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Power Tool Use For Traditional Carving

I am a general woodworker who does some woodcarving and I haven't see this discussed here yet. Does anyone else use power tools to support traditional woodcarving? I realize we all use table saws and bandsaws to reduce carving stock and make "roughouts" but do you use any other power tools to take reduce the "work" of the whole process? If so, what tools and how do you use them? I for one have been known to use a router to establish background levels of large blocks.

I have a Proxxon power carver for when I want to remove a large amount of stock quickly. When I get closer to where I want to be I generally switch to the gouges and mallet for more control. I also use a small Dremel for some detail work. Many of the carvers in the woodcarving club I belong to use Foredom tools with large cutters to hog off a lot of wood in a short time and then use micromotors for detail work. I personally don't like this approach for the amount of sawdust it creates and the safety equipment that you need to use to protect yourself (masks, eye shields, dust collectors, etc.) But these guys do turn out some beautiful work and probably in half the time it takes me.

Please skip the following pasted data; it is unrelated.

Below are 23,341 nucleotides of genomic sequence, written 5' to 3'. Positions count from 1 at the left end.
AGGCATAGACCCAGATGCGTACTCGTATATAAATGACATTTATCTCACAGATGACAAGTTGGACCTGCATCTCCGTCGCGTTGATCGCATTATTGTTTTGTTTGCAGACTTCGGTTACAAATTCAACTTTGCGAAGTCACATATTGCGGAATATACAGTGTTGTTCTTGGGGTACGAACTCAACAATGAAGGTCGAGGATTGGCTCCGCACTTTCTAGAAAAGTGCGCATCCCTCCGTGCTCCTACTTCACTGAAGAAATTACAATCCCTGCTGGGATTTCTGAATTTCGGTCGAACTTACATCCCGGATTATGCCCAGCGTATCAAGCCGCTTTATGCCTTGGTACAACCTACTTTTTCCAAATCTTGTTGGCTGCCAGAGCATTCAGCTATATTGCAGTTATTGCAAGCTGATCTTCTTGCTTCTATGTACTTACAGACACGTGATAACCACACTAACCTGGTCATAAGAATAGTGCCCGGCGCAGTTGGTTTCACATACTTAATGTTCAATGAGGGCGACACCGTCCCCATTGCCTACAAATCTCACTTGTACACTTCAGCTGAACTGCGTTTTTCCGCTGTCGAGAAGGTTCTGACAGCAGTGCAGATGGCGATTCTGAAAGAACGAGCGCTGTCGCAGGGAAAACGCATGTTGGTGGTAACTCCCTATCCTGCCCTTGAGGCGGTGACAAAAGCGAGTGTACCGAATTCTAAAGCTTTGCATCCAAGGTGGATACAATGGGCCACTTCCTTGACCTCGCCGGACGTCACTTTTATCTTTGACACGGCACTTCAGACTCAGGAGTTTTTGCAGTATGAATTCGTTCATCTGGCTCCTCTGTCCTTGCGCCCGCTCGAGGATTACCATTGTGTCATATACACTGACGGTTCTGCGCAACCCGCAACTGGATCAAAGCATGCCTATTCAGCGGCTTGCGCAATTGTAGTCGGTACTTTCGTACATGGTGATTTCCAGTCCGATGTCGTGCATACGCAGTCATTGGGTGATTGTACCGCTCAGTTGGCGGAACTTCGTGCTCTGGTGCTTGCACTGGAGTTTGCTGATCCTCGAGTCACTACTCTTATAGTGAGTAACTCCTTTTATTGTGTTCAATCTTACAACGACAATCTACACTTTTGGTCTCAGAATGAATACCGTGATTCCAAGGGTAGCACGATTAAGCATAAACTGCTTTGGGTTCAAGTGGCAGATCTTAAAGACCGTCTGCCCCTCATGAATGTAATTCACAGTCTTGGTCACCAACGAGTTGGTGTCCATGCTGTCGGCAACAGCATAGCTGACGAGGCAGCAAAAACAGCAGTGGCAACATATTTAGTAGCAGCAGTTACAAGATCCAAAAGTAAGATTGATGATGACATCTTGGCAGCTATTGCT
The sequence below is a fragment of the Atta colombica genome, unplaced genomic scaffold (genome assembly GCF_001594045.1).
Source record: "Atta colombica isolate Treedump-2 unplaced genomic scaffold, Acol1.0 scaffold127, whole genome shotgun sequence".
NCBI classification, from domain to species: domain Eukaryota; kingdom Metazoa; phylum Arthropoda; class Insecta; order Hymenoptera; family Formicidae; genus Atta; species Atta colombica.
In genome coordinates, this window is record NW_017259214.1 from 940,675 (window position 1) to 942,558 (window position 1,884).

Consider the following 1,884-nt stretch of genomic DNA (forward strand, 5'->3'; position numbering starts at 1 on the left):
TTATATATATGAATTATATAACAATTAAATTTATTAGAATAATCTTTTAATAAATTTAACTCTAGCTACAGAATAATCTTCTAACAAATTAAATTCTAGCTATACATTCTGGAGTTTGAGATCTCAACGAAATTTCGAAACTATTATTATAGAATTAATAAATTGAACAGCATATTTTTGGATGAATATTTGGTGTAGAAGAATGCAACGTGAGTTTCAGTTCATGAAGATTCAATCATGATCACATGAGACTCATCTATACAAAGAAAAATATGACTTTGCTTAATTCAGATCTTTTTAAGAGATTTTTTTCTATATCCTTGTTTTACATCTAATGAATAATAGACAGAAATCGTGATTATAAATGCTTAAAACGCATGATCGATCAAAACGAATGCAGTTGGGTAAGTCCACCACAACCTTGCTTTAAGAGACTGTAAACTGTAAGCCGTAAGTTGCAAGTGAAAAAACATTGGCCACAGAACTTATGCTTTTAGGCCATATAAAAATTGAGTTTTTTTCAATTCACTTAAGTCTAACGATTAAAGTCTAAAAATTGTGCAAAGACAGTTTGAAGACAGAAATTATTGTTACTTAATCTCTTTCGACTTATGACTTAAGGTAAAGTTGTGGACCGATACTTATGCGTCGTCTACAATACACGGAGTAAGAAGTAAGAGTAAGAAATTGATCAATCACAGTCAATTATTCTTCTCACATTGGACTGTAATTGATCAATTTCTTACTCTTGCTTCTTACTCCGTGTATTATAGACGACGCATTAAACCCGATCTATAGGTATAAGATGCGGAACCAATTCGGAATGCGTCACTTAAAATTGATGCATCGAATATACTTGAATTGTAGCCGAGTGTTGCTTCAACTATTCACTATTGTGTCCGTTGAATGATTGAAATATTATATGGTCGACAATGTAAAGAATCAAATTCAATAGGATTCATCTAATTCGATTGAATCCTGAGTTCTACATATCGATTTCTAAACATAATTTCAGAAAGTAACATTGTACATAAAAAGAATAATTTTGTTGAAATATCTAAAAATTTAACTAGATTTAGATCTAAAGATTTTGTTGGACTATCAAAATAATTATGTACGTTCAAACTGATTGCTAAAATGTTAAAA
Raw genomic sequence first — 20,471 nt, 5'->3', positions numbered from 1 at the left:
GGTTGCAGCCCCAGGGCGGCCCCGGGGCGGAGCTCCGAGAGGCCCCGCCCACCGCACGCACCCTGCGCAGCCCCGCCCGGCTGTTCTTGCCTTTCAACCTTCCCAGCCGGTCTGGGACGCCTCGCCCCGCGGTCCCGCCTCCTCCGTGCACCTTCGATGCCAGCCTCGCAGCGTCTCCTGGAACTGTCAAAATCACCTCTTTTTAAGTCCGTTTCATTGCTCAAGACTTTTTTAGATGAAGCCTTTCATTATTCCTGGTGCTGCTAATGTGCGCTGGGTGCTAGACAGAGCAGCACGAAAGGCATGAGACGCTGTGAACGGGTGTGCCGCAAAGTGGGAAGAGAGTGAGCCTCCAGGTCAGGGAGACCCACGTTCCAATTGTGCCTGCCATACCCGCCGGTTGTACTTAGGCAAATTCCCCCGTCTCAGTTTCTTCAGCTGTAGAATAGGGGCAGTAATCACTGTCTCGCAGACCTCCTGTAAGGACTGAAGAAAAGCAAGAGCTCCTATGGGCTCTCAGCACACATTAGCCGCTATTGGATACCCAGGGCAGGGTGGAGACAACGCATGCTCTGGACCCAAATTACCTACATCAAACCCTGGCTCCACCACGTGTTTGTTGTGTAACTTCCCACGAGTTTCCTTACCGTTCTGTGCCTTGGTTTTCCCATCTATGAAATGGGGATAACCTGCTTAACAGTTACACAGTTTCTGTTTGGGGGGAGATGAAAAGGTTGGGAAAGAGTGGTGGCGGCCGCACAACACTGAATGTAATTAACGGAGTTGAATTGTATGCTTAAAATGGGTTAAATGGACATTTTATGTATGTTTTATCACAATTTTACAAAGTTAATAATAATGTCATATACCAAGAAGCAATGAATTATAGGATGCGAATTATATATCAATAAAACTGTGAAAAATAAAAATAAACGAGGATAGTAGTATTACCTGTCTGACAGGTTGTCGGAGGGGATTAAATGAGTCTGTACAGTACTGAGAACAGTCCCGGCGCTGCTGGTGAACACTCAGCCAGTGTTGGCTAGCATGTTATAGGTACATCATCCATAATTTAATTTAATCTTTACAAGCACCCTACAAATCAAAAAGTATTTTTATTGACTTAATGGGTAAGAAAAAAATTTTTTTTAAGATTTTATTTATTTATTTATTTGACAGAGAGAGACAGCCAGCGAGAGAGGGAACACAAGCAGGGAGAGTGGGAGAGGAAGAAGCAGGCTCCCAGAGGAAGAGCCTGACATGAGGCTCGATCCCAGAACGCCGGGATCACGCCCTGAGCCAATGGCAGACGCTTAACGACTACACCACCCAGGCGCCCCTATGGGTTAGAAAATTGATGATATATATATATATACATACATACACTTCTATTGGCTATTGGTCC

I have most carving power tools out there, but most of them are getting very dusty in storage. The only one I really use if I need to hog a lot of wood away is the Automach electric carver. I actually have 3 of them because they heat up quickly and this allows me to continue to carve and let them cool off. I haven't used them for a while, but for larger pieces, it's great! I've always found dremels have done more damage than help (but that's just me). I also occasionally use a 4" angle grinder with an aggressive grinding wheel - also for removing the bulk of wood. I have never found using machines work for finishing work.

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Robert Butler